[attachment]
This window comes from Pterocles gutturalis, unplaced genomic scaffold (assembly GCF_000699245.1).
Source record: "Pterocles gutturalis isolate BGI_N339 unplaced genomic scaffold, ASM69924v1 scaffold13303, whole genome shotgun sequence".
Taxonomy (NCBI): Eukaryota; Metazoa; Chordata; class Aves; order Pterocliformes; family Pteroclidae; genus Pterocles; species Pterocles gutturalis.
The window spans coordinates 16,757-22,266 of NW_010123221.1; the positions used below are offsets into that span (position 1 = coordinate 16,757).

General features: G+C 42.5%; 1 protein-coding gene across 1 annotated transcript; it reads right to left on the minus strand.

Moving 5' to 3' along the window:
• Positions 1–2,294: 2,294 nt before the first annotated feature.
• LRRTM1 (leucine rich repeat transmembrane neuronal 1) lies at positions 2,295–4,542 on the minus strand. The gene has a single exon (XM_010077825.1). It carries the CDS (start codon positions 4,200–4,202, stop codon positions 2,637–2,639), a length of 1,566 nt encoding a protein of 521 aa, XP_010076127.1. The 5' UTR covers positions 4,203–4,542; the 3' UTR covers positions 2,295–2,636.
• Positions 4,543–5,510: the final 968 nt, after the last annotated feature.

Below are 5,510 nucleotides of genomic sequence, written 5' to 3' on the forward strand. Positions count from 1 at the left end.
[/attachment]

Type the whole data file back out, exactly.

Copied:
This window comes from Pterocles gutturalis, unplaced genomic scaffold (assembly GCF_000699245.1).
Source record: "Pterocles gutturalis isolate BGI_N339 unplaced genomic scaffold, ASM69924v1 scaffold13303, whole genome shotgun sequence".
Taxonomy (NCBI): Eukaryota; Metazoa; Chordata; class Aves; order Pterocliformes; family Pteroclidae; genus Pterocles; species Pterocles gutturalis.
The window spans coordinates 16,757-22,266 of NW_010123221.1; the positions used below are offsets into that span (position 1 = coordinate 16,757).

General features: G+C 42.5%; 1 protein-coding gene across 1 annotated transcript; it reads right to left on the minus strand.

Moving 5' to 3' along the window:
• Positions 1–2,294: 2,294 nt before the first annotated feature.
• LRRTM1 (leucine rich repeat transmembrane neuronal 1) lies at positions 2,295–4,542 on the minus strand. The gene has a single exon (XM_010077825.1). It carries the CDS (start codon positions 4,200–4,202, stop codon positions 2,637–2,639), a length of 1,566 nt encoding a protein of 521 aa, XP_010076127.1. The 5' UTR covers positions 4,203–4,542; the 3' UTR covers positions 2,295–2,636.
• Positions 4,543–5,510: the final 968 nt, after the last annotated feature.

Below are 5,510 nucleotides of genomic sequence, written 5' to 3' on the forward strand. Positions count from 1 at the left end.